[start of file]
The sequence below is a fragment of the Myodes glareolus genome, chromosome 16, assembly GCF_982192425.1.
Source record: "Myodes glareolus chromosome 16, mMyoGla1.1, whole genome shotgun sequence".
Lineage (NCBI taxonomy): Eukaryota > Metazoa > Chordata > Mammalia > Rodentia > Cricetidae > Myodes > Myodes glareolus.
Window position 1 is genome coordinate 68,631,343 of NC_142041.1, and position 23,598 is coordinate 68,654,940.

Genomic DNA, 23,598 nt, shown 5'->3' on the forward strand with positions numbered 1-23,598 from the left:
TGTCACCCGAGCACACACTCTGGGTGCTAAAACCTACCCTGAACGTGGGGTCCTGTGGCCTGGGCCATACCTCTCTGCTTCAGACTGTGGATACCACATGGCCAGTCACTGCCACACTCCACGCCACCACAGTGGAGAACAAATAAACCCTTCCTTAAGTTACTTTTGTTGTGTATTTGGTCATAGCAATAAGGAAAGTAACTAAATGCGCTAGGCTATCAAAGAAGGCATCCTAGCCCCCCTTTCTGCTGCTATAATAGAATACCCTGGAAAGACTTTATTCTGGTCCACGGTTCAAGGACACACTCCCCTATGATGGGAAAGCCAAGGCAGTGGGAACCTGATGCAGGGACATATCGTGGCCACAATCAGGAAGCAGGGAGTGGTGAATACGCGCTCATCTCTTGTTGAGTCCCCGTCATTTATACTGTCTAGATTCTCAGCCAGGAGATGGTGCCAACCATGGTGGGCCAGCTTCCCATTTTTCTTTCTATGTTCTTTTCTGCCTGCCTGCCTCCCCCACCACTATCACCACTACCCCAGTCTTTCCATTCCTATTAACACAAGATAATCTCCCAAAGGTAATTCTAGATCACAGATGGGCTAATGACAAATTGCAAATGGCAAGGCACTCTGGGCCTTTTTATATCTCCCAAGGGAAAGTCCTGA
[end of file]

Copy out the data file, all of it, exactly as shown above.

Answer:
The sequence below is a fragment of the Myodes glareolus genome, chromosome 16, assembly GCF_982192425.1.
Source record: "Myodes glareolus chromosome 16, mMyoGla1.1, whole genome shotgun sequence".
Lineage (NCBI taxonomy): Eukaryota > Metazoa > Chordata > Mammalia > Rodentia > Cricetidae > Myodes > Myodes glareolus.
Window position 1 is genome coordinate 68,631,343 of NC_142041.1, and position 23,598 is coordinate 68,654,940.

Genomic DNA, 23,598 nt, shown 5'->3' on the forward strand with positions numbered 1-23,598 from the left:
TGTCACCCGAGCACACACTCTGGGTGCTAAAACCTACCCTGAACGTGGGGTCCTGTGGCCTGGGCCATACCTCTCTGCTTCAGACTGTGGATACCACATGGCCAGTCACTGCCACACTCCACGCCACCACAGTGGAGAACAAATAAACCCTTCCTTAAGTTACTTTTGTTGTGTATTTGGTCATAGCAATAAGGAAAGTAACTAAATGCGCTAGGCTATCAAAGAAGGCATCCTAGCCCCCCTTTCTGCTGCTATAATAGAATACCCTGGAAAGACTTTATTCTGGTCCACGGTTCAAGGACACACTCCCCTATGATGGGAAAGCCAAGGCAGTGGGAACCTGATGCAGGGACATATCGTGGCCACAATCAGGAAGCAGGGAGTGGTGAATACGCGCTCATCTCTTGTTGAGTCCCCGTCATTTATACTGTCTAGATTCTCAGCCAGGAGATGGTGCCAACCATGGTGGGCCAGCTTCCCATTTTTCTTTCTATGTTCTTTTCTGCCTGCCTGCCTCCCCCACCACTATCACCACTACCCCAGTCTTTCCATTCCTATTAACACAAGATAATCTCCCAAAGGTAATTCTAGATCACAGATGGGCTAATGACAAATTGCAAATGGCAAGGCACTCTGGGCCTTTTTATATCTCCCAAGGGAAAGTCCTGA